How new technology can contribute to safer driving
Speed cameras and telematics demonstrate they make a difference
On average, nearly 40,000 people die in the U.S. from driver-related accidents. Although the figure has slightly decreased since 2016, which still holds the all-time high of 37,806 deaths, the country remains a world leader in this morbid category with numbers that are roughly 50 percent higher than each of the rest of the world’s developed nations.
But recent developments in play globally can go a long way towards mitigating these fatalities. Tougher traffic laws, especially those related to speeding have long proven to cut down on accidents, although they are tough to enforce, especially in a geographically large nation like the U.S. However, countries like the U.K., Brazil and Russia have installed speed cameras within their boundaries at particularly vulnerable urban and rural roadways to reduce accidental motorist deaths.
Reports from the Redex Research advisory indicated the UK has nearly 7,000 of these safety cameras operating in the country, compared to barely 6,000 set up in the U.S. “Here in Britain, we’re fortunate to have the safest roads of any country in Europe,” claimed one study. “The prevalence of speed cameras and tough penalties for speeding have a part to play in maintaining road safety.”
Telematics can play a key factor
Another development, telematics−a feature that allows online communication and data transfer between different electronic devices−is being considered as another way to boost traffic safety. Telematics is already being used to improve car rental fleet management and customer service, but it’s increasingly being used to tackle the ongoing issue of road collisions.
Fleet managers for delivery companies are currently examining the amenities offered by telematics, such as the use of data collected from its vehicles to track performance and look for problem driver behaviors like vehicular impact, speeding, heavy braking and taking corners aggressively, which are detected by on-board sensors and transmitted to management for perusal.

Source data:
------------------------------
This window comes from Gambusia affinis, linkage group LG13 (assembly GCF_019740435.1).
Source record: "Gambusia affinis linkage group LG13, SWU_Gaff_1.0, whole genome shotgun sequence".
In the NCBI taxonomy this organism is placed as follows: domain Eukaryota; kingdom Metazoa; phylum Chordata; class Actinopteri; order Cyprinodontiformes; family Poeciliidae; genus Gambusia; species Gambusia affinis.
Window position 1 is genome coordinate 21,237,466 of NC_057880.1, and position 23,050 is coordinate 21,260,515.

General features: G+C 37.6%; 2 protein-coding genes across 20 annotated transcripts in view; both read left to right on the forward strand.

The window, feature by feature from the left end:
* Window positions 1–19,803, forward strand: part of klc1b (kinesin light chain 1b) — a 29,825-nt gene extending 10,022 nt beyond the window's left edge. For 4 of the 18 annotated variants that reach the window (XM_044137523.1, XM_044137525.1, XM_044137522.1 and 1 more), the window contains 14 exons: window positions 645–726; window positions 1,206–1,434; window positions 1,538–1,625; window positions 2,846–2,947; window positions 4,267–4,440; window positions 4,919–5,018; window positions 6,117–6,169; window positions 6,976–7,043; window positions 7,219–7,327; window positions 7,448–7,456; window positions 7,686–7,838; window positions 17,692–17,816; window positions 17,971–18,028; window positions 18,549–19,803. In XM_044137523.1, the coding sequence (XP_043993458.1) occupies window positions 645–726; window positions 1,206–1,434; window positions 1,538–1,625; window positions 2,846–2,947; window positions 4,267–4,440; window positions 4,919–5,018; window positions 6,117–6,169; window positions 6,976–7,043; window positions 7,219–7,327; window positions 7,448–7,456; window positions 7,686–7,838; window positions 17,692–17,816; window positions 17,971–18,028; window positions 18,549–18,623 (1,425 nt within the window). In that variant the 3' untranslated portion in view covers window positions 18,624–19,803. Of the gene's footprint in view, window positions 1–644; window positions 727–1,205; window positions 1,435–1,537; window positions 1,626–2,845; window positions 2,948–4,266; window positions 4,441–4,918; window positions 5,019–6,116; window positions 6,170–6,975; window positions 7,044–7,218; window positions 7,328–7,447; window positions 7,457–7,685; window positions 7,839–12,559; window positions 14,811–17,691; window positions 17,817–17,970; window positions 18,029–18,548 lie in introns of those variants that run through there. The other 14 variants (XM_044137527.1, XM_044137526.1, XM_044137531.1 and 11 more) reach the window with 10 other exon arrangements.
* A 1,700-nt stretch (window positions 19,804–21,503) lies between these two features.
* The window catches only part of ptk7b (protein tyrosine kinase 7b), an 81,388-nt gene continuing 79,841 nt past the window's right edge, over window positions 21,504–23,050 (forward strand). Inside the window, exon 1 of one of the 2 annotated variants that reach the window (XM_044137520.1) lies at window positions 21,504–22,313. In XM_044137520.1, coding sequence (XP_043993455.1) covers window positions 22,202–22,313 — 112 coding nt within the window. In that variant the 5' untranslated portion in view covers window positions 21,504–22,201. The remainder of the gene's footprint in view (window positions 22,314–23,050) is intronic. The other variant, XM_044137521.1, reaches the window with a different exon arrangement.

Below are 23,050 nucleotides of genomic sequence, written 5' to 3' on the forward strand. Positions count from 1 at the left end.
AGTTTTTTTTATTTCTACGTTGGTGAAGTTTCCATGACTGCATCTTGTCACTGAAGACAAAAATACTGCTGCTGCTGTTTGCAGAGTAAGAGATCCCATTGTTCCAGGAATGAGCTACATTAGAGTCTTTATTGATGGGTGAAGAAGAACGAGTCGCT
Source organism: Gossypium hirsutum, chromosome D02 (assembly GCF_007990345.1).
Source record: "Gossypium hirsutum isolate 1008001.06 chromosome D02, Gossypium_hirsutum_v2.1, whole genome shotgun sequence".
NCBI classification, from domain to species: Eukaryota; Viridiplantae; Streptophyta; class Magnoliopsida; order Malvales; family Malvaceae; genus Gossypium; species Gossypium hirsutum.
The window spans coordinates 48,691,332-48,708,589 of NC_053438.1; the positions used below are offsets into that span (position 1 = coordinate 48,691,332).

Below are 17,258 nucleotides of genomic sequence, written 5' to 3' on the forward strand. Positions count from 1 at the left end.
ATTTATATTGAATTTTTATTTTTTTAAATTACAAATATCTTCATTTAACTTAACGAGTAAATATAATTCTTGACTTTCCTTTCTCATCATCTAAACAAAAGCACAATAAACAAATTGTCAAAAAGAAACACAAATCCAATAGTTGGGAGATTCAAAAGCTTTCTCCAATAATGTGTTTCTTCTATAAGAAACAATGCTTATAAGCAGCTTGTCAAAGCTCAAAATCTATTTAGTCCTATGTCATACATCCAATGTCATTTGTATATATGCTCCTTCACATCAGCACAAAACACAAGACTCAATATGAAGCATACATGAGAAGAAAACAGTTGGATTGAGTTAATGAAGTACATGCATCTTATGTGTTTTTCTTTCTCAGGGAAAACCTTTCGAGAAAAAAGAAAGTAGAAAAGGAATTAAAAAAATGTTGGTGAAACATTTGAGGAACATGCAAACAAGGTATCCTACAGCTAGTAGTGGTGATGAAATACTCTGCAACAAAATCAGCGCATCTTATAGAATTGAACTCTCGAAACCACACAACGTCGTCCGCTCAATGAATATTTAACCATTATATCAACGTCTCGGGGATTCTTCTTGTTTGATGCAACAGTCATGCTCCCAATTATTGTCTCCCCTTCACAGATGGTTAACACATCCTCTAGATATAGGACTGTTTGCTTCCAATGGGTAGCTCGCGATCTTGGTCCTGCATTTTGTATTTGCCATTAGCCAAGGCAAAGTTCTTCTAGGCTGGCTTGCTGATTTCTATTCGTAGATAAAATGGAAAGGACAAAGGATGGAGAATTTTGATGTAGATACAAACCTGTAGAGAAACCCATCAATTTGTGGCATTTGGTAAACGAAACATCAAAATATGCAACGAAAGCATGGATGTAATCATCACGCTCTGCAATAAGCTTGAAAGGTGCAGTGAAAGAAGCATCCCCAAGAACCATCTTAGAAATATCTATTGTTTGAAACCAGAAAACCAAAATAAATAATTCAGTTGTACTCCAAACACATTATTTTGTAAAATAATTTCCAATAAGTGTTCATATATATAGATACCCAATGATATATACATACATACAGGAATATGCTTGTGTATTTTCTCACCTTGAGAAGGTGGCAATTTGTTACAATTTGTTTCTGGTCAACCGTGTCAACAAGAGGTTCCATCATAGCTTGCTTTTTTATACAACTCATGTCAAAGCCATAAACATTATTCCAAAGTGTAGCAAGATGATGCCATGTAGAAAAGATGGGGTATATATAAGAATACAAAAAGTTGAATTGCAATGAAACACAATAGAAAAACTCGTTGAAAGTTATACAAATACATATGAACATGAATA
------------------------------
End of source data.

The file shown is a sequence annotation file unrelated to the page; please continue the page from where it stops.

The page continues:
Since the National Highway Traffic Safety Administration has determined that 94 percent of all accidents are attributable to driver error, the data can provide management with a wide array of options to decrease such erratic performances. Performance evaluations can be more precise with more accurate information and can prompt decision makers to pursue such solutions as disciplinary action, more driver training, or creating incentive programs to encourage safer driving.
Similar data can be used to grade car rental clients on the type of rates a company can offer as well as benefits to regular customers who demonstrate safe driving on the very vehicles they book.
So far telematics is so new, that statistics to reflect the extent to which the technology can be used for the purposes of driver safety are hard to come by. Still, that’s not stopping telematics proponents from insisting that it’s a solution that’s been long overdue.